Freshwater turtle species are suffering from anthropocentric-caused population declines, making preservation of professionally managed populations increasingly important. Turtles under professional care have an increased risk to develop hepatic lipidosis, potentially resulting in early death. Computed tomography can provide an antemortem screening for increased fatty liver composition. A goal of this prospective analytical cross-sectional study was to assess the hepatic attenuation measured as Hounsfield units (HU) in a wild population of a freshwater turtle species, and then compare hepatic HU to freshwater turtles under professional care. Ninety-five wild Blanding's turtles (BT; Emydoidea blandingii) as well as 10 Vietnamese Pond turtles (VPT; Mauremys annamensis) and six Northern Snake-Necked turtles (NSNT; Chelodina oblonga) under professional care underwent CT with quantification of hepatic HU. Hepatic HU were correlated to serum chemistry findings and the presence of follicles was recorded in BT. The mean (±SD) hepatic attenuation for 95 wild BT was 97.5 HU ±9.6. There were significant differences in hepatic attenuation among VPT, NSNT, and BT, with median HU values (range) of 5.39 HU (–6.45 to 61.50), 71.74 HU (59.44-94.49), and 95.43 HU (74.41-124.56), respectively. Aspartate aminotransferase (AST) values had a weak negative correlation to HU with a coefficient of –0.85 (P <.001). The hepatic attenuation was significantly higher for individuals undergoing folliculogenesis (P =.007). The decreased HU values were significantly negatively correlated with AST values. Findings supported the use of CT as an aid for guiding future management practices in freshwater turtles.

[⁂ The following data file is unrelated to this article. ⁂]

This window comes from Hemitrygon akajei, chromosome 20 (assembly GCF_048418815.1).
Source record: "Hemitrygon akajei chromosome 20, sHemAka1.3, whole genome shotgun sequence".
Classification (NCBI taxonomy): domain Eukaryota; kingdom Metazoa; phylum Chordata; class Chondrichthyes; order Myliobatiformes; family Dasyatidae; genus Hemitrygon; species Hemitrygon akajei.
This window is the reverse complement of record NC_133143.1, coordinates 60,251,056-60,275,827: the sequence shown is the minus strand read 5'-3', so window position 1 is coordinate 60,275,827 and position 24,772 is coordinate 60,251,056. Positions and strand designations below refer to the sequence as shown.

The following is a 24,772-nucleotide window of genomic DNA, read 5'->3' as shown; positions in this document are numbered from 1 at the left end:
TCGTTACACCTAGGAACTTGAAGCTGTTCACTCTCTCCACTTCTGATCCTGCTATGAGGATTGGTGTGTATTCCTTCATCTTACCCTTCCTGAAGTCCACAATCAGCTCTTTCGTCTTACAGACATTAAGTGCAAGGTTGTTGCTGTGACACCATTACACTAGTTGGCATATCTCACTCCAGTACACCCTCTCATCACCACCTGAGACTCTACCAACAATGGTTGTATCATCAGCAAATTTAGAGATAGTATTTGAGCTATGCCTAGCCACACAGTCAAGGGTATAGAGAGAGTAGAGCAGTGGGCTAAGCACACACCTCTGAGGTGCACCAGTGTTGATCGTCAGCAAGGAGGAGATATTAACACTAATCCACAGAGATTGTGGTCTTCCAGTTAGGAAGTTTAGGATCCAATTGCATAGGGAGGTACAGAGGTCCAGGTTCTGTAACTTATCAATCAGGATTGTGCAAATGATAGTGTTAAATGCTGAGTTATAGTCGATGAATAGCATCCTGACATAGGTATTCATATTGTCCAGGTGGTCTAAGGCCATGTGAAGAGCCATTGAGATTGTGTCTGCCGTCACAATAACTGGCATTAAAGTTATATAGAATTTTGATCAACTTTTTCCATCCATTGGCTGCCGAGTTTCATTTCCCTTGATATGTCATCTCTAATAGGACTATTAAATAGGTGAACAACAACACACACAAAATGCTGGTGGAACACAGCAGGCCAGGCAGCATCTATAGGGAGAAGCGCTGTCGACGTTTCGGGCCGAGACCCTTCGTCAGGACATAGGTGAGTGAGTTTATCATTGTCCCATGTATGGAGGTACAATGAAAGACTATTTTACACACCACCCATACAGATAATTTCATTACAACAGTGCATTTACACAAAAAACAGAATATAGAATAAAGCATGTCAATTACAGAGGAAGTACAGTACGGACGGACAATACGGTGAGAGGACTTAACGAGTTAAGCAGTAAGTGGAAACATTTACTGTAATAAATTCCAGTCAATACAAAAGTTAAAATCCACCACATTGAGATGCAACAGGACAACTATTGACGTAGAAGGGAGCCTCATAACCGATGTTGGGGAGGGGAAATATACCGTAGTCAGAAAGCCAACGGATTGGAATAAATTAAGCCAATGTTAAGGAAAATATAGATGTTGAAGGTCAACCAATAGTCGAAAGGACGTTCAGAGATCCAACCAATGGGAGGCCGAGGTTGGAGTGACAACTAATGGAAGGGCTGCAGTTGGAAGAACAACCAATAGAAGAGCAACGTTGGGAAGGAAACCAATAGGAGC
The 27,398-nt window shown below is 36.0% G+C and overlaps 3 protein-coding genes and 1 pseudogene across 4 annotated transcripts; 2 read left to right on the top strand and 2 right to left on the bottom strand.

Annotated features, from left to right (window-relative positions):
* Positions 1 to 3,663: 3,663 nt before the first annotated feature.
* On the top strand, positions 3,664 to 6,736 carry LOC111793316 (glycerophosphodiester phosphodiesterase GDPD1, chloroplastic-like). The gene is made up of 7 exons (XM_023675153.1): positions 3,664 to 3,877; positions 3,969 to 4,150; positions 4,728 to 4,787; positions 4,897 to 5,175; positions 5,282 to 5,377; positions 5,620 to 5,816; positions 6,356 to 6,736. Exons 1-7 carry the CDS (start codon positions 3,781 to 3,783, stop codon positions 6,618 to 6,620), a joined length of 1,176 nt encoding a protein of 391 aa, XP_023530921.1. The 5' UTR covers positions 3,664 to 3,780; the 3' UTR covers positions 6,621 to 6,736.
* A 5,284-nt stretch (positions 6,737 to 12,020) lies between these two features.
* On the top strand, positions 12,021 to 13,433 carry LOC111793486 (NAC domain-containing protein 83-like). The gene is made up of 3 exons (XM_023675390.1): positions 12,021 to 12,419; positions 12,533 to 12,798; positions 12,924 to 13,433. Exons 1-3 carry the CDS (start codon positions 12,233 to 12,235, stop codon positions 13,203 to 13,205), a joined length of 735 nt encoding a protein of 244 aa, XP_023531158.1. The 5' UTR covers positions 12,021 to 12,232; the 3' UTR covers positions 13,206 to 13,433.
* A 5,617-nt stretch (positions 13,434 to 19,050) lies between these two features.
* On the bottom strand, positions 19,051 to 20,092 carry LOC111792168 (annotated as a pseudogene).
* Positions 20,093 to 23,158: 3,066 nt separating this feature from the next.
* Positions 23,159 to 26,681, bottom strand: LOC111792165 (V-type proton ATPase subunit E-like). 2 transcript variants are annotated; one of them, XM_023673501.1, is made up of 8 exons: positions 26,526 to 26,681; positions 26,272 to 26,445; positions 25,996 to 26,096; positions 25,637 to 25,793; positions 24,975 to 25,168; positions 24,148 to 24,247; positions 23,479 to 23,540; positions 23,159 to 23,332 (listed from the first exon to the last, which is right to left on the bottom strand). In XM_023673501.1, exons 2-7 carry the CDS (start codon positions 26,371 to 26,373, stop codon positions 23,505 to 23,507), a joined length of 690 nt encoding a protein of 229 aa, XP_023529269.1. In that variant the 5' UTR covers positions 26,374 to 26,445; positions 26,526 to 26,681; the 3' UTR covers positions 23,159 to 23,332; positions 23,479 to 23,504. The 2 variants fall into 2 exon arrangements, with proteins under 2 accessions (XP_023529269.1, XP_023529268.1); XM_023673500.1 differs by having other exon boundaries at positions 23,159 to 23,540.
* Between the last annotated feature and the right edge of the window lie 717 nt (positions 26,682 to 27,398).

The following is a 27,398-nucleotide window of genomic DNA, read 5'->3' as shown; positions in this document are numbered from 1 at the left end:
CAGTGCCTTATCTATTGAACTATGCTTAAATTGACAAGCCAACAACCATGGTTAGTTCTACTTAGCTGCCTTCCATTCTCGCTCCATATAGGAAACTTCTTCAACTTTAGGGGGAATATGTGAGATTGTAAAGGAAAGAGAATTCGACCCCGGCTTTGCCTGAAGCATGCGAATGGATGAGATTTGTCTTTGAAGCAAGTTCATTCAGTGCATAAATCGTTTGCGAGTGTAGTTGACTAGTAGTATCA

- Northern Snake-Necked turtles
- Vietnamese Pond turtles
- hepatic lipidosis
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